Measurements of laser-stimulated action potentials in the sciatic nerve of leopard frogs (Rana pipiens) are made using two infrared lasers. The dorsal sides of the frog's hind limbs are exposed to short-pulsed 1540- and 1064-nm wavelengths at three separate spot sizes: 2, 3, and 4 mm. Energy density thresholds are determined for eliciting an action potential at each experimental condition. Results from these exposures show similar evoked potential thresholds for both wavelengths. The 2-mm-diam spot sizes yield action potentials at radiant exposure levels almost double that seen with larger beam sizes.
The Yucatan mini-pig (Sus scrofa) is one of the most widely used animal models for skin damage studies because it
shares many of the same physical properties as human skin. While the Yucatan is ideal for laser exposure studies using a
large spot size, its size and cost are excessive for projects using smaller beams. This experiment performed histological
analysis of skin biopsies from pigmented Hairless Guinea Pigs (Cavia porcellus) for epidermal thickness and melanin
concentration. That data was then compared to similar information on the Yucatan.
Historically, safety analyses for radio frequency emission and optical laser exposures have been designed to define the threshold level for tissue damage. To date, no experimental studies have documented damage thresholds to living tissues in the terahertz (THz) range of electromagnetic frequencies (0.1 - 10 THz). Exposure limits exist as extrapolated estimates at the extreme bounds of current occupational safety standards for lasers and radio frequency sources. Therefore, due to the lack of published data on the safety of terahertz emissions, an understanding of the bioeffects of tissue exposures to terahertz beams is necessary. The terahertz frequency band represents an intermediate range in which both optical and radiofrequency methods of theory and experimentation can be selectively employed and compared for consistency. We report on work recently completed to reconcile the theoretical methods of optical and radio-frequency radiative transport modeling, while additionally discussing preliminary theoretical estimates of damage thresholds to skin tissue from terahertz energy and work planned to validate these findings experimentally.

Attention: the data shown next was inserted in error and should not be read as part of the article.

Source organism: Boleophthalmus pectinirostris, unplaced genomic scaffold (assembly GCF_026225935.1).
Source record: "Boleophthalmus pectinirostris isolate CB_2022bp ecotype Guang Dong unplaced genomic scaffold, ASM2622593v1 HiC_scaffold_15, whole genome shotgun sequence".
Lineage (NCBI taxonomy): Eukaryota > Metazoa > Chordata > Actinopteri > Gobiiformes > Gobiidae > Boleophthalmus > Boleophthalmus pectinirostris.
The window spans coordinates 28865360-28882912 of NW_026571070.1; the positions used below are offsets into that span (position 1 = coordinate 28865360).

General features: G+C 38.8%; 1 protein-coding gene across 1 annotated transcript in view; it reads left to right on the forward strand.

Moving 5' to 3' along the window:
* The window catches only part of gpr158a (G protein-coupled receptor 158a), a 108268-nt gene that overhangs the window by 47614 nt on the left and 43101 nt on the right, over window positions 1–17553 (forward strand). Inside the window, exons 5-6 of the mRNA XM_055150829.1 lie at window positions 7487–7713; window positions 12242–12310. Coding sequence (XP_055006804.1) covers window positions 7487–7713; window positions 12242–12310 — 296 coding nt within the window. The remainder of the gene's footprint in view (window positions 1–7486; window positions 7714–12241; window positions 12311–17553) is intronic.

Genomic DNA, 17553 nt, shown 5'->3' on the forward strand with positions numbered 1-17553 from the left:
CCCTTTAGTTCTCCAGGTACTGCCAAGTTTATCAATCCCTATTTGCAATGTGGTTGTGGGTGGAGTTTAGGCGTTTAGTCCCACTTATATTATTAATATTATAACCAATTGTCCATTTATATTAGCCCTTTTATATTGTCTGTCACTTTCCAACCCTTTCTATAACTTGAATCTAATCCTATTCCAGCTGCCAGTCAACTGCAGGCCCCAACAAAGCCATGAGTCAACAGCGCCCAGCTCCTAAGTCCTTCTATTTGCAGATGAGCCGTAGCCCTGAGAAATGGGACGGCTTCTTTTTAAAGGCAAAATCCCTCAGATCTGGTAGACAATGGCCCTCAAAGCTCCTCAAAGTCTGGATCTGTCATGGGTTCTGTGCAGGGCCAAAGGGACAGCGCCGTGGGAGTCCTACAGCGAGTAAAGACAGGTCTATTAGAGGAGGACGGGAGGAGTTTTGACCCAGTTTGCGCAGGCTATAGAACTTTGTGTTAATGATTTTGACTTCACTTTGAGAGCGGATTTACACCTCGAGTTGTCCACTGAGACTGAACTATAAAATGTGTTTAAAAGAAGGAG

The reflectance and absorption of the skin plays a vital role in determining how much radiation will be absorbed by human tissue. Any substance covering the skin would change the way radiation is reflected and absorbed and thus the extent of thermal injury. Hairless guinea pigs (cavia porcellus) in vivo were used to evaluate how the minimum visible lesion threshold for single-pulse laser exposure is changed with a topical agent applied to the skin. The ED50 for visible lesions due to an Er: glass laser at 1540-nm with a pulse width of 50-ns was determined, and the results were compared with model predictions using a skin thermal model. The ED50 is compared with the damage threshold of skin coated with a highly absorbing topical cream at 1540 nm to determine its effect on damage pathology and threshold. The ED50 for the guinea pig was then compared to similar studies using Yucatan minipigs and Yorkshire pigs at 1540-nm and nanosecond pulse duration.1,2 The damage threshold at 24-hours of a Yorkshire pig for a 2.5-3.5-mm diameter beam for 100 ns was 3.2 Jcm-2; very similar to our ED50 of 3.00 Jcm-2 for the hairless guinea pigs.
An optical phantom was designed to physically and optically resemble human tissue, in an effort to provide an alternative for detecting visual damage resulting from inadvertent exposure to infrared lasers. The phantom was exposed to a 1540-nm, Erbium:Glass, Q-switched laser with a beam diameter of 5 mm for 30 ns at varying power levels. Various materials were tested for use in the phantom; including agar, ballistic media, and silicone rubber. The samples were analyzed for damage lesions immediately after exposure and the Minimum Visible Lesion - Estimated Dose 50% (MVL-ED50 ) thresholds were determined from the data. In addition, any visible damage was evaluated for similarity to human tissue damage to determine if the phantom tissue would be a suitable substitute for in vivo exposures.